In the current study we extend our previous analysis by including two additional linked attainment variables—a Key Stage 2 (KS2) attainment score and a Key Stage 3 (KS3) attainment score. In both cases, these variables were derived from National Curriculum test results in English, maths and science. KS2 tests are taken at the end of primary school, the school year in which children have their 11th birthday; KS3 tests are taken at the end of year 9, when children are aged 13 or 14 years. In English, pupils have a reading test, which is scored out of 50 and a writing assessment (out of 50). In maths there are two papers, both scored out of 40 in KS2 and out of 60 in KS3, and a mental arithmetic test (out of 20 in KS2 and 30 in KS3); finally, in science there are two papers, both scored out of 40 in KS2 and out of 90 in KS3 (science tests were discontinued at Key Stage 2 in 2010 [7], but were sat by ALSPAC children). The KS2 and KS3 attainment scores were obtained by adding together the English, maths and science scores, thus giving a maximum possible attainment score of 280 in KS2 and 430 in KS3.
As in our previous analysis, fractional polynomials [8] were used to obtain the best fitting models for predicting IQ from the KS2 and KS3 attainment scores. For simplicity we chose the best fitting one power model for each; this gave a quadratic model predicting IQ from both the KS2 attainment score and the KS3 attainment score. As reported previously [3], the best fitting model predicted IQ from the KS4 attainment score cubed. Multiple imputation using chained equations was used to model the relationship between breastfeeding and IQ. These models have been described in detail previously [3]. In addition to the variables included in our initial analysis, IQ was imputed from the KS2 attainment score squared and the KS3 attainment score squared (in addition to the cubed KS4 attainment score); similarly the individual attainment scores at KS2 and KS3 were imputed from the square root of IQ (in addition, and as previously, the KS4 attainment score was imputed from the cube root of IQ). Note that none of the attainment scores were in the substantive model, but were only included as auxiliary variables when imputing missing values. Stata’s mi impute chained command was used to carried out the imputations; 100 datasets were imputed.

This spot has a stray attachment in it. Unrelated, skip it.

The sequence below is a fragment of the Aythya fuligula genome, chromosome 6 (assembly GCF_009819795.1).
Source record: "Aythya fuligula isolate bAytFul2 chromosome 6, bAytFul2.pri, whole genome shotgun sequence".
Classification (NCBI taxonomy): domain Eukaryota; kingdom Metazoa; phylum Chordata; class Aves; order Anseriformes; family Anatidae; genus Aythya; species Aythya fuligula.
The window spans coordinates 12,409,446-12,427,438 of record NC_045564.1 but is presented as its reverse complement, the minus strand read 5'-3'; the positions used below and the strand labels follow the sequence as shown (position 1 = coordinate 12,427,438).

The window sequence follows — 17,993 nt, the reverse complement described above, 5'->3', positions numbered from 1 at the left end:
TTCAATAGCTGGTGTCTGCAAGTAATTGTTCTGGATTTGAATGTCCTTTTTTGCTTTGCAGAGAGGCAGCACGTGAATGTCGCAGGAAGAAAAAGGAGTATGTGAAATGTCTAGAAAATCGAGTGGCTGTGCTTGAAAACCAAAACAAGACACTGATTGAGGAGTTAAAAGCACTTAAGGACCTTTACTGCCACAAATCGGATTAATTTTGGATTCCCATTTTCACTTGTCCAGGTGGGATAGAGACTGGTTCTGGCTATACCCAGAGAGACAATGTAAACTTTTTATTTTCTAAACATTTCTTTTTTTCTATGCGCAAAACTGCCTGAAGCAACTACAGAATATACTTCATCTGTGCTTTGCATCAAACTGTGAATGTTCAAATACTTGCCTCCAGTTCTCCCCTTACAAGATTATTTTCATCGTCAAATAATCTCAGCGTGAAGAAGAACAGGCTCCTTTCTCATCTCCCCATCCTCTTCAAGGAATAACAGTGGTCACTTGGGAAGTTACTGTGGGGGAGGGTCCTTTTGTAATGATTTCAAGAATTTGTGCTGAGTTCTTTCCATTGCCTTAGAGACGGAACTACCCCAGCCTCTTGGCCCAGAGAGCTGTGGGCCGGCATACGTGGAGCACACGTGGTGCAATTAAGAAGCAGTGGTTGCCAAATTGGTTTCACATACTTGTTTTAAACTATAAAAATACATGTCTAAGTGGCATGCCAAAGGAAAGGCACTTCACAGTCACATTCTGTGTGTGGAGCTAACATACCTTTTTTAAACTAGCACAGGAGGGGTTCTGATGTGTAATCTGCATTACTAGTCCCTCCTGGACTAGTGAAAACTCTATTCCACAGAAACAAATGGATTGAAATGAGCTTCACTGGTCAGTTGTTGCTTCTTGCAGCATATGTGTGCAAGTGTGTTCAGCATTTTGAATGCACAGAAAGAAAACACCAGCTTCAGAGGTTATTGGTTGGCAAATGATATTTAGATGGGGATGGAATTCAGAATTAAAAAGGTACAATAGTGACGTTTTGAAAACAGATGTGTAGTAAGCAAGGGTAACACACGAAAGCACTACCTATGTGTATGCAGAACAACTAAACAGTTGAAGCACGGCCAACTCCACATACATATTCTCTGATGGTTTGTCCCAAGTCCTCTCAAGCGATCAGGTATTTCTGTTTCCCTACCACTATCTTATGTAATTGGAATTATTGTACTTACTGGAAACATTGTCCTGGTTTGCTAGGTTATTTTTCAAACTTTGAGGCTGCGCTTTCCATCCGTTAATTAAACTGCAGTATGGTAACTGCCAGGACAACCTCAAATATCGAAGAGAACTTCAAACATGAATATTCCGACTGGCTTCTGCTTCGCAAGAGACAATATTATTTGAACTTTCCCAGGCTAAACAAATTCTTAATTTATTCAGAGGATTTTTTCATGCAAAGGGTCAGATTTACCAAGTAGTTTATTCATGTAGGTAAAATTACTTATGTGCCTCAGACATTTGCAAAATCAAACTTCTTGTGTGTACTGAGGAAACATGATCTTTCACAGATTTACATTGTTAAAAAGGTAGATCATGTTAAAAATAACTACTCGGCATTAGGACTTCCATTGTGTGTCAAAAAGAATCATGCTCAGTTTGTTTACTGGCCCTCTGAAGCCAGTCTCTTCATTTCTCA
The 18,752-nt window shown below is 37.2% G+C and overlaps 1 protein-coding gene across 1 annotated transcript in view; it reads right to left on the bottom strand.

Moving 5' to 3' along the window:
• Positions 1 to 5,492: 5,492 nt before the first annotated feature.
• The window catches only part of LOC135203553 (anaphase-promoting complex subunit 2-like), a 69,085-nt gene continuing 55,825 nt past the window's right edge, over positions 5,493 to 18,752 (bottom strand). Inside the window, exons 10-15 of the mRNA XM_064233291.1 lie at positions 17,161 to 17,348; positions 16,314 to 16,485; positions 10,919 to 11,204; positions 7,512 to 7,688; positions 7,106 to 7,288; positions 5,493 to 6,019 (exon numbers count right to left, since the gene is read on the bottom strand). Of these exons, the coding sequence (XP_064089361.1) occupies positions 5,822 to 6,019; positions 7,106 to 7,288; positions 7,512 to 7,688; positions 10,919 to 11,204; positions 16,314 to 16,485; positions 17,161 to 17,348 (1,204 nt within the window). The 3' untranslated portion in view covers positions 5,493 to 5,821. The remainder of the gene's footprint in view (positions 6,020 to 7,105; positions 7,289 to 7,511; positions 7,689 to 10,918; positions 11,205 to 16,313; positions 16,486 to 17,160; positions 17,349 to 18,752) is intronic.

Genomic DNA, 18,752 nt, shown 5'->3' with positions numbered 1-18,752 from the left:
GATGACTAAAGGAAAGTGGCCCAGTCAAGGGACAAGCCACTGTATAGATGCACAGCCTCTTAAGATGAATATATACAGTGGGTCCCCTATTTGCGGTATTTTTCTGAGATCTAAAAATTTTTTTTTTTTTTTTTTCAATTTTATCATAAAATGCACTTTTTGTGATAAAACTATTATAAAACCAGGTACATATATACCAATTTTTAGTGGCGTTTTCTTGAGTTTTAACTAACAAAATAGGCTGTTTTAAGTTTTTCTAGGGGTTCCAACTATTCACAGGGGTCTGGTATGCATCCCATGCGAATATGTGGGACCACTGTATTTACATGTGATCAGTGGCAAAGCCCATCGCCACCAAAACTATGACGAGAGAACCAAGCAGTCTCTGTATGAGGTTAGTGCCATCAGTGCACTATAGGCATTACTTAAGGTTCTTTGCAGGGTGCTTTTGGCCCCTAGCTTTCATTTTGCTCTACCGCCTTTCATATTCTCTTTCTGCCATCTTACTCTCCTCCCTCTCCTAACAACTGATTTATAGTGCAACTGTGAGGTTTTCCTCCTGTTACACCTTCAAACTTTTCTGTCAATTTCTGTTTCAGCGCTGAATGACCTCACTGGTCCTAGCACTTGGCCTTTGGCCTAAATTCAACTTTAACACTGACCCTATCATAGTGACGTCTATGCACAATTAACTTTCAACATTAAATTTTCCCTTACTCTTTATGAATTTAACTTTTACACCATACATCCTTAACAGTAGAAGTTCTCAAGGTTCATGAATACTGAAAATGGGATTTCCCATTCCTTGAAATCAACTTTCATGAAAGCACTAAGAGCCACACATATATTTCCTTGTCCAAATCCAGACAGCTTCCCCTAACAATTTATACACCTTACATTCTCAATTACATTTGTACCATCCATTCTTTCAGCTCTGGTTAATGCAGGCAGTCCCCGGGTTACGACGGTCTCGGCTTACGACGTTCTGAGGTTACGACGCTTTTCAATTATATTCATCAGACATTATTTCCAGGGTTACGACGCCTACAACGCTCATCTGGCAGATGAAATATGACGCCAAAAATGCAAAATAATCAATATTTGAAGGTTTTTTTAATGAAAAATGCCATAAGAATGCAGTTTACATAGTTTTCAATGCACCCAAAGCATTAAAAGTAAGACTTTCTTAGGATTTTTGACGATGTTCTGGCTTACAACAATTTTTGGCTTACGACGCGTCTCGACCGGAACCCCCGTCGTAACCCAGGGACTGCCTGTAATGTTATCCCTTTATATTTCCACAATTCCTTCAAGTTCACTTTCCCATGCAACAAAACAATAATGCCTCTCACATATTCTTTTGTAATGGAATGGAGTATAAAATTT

Simulated datasets
As detailed below, our simulations were based on the ALSPAC data. The variables we simulated were analogous to IQ (the outcome variable), duration of breastfeeding (the exposure), offspring sex and mother’s education. We simulated a single proxy (attainment) variable; for simplicity we will think of this as analogous to the Key Stage 4 attainment score, as this was the main attainment variable included in our original paper. We will refer to this as the linked attainment score in the remainder of this paper.